YES, I AM A college dropout and successful mechanical contracting project manager and senior estimator. Yes, I do regret not taking the time out from my career to finish my degree. And, no, if you are at any point in your PM career other than within spitting distance of retirement, not having or finishing your college degree is not an option. Not if you want to achieve maximum career earning potential and success.
Yes, I do intend to finish my degree, even though I'm getting close enough to the top of the hill to begin to see my career's eventual horizon.
There are still chances for a smart, sharp, attentive, ambitious, dedicated young people with just a high school diploma (though the chances for anyone becoming successful in this industry with less than a high school education are virtually zero now) to work their way up from the field ranks. Such people can work themselves into low-level back-office jobs and then into a lower-level preconstruction PM-team position. Then, after many years of having to prove themselves 10 times smarter and harder working than their peers, maybe, maybe they have a shot to become a PM. The chances, however, of someone actually being able to follow this career avenue decrease with each passing year. This world is becoming ultra-competitive on a global scale and the American mechanical contracting industry is not immune to this fact.
Don't think you'll need a college degree in the future because only a percentage of your colleagues have them? Do you think that globalization isn't a threat to your job since all construction is local? That's what many other American industries thought, too, before they had the stuffing beaten out of them by competitors half a world away.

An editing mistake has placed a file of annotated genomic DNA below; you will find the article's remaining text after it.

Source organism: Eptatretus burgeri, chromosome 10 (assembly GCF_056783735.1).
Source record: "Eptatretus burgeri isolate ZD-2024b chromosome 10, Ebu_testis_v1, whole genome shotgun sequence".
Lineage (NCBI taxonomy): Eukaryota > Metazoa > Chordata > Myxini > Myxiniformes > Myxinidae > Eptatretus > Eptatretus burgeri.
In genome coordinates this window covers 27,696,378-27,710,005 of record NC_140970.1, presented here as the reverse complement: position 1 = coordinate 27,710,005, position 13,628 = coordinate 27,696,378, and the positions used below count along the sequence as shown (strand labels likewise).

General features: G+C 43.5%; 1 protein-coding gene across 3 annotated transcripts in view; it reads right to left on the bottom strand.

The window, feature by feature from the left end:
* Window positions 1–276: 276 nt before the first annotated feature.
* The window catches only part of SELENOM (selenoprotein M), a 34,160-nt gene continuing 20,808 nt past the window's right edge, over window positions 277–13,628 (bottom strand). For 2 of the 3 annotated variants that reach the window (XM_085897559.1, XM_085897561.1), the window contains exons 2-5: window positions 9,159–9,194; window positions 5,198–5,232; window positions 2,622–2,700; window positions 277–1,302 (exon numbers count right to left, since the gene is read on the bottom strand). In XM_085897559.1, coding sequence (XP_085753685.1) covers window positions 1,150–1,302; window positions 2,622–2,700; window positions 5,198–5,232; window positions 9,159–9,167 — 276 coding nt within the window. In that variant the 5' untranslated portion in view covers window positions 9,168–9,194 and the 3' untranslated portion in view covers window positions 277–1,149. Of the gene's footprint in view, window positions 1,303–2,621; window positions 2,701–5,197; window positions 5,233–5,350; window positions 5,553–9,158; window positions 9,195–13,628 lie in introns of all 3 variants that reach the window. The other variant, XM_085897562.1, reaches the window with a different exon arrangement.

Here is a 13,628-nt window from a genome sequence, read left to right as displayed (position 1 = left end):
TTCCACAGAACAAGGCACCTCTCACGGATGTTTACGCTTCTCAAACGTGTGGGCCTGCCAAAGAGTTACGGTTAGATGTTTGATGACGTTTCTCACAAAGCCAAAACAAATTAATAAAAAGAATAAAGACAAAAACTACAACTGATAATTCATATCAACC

Don't think you'll need a college degree to be able to keep your job, or by the time you need one you'll be about ready to retire anyway? Ask the poor slobs in other American industries such as IT, manufacturing or engineering, competing with highly motivated individuals with heads full of technical knowledge and walls plastered with graduate-level and postdoc degrees. Not only did they become a threat, but in the end they stole the very jobs Americans used to have. We refused to recognize that in this new world economic order that capital, the business of business, flows to whomever can do the job more cheaply and, more importantly, provide more value.
Even if your next major direct major competitor doesn't come from China, India or France, you're still going to have to compete with others within the industry who are every bit as smart and as qualified as you are.
Used to be, project management wasn't "cool." No one outside our peculiar profession had ever really heard of it and few young people ever thought about getting into it. We got into and stayed in this business because we loved it.
Now, "project management" is, all of a sudden, the latest paradigm, a way-cool catchall term that sometimes actually means the process of managing projects or processes. Because it's the "in-profession" to be in, boy, are the wannabes coming out of the woodwork!
Unfortunately, for some in the industry, these wannabes, who tend to have degrees in business or accounting or such, and who, while knowing little about our fields, quickly embed themselves within a company's hide. While they might not know a gate valve from a globe valve, they do know how to put in the hours and make the numbers work. It's these characters, the next new generation of PMs who want to be PMs because they see it through outsiders' eyes, who are and will be your competition.
In order to compete with them, you're going to have to have your credentials framed on the wall just to be able to run on the same track.
So, the choice is yours ... strongly consider finishing your degree or, equally strongly, consider going back into the ranks of the field guys from whence you came.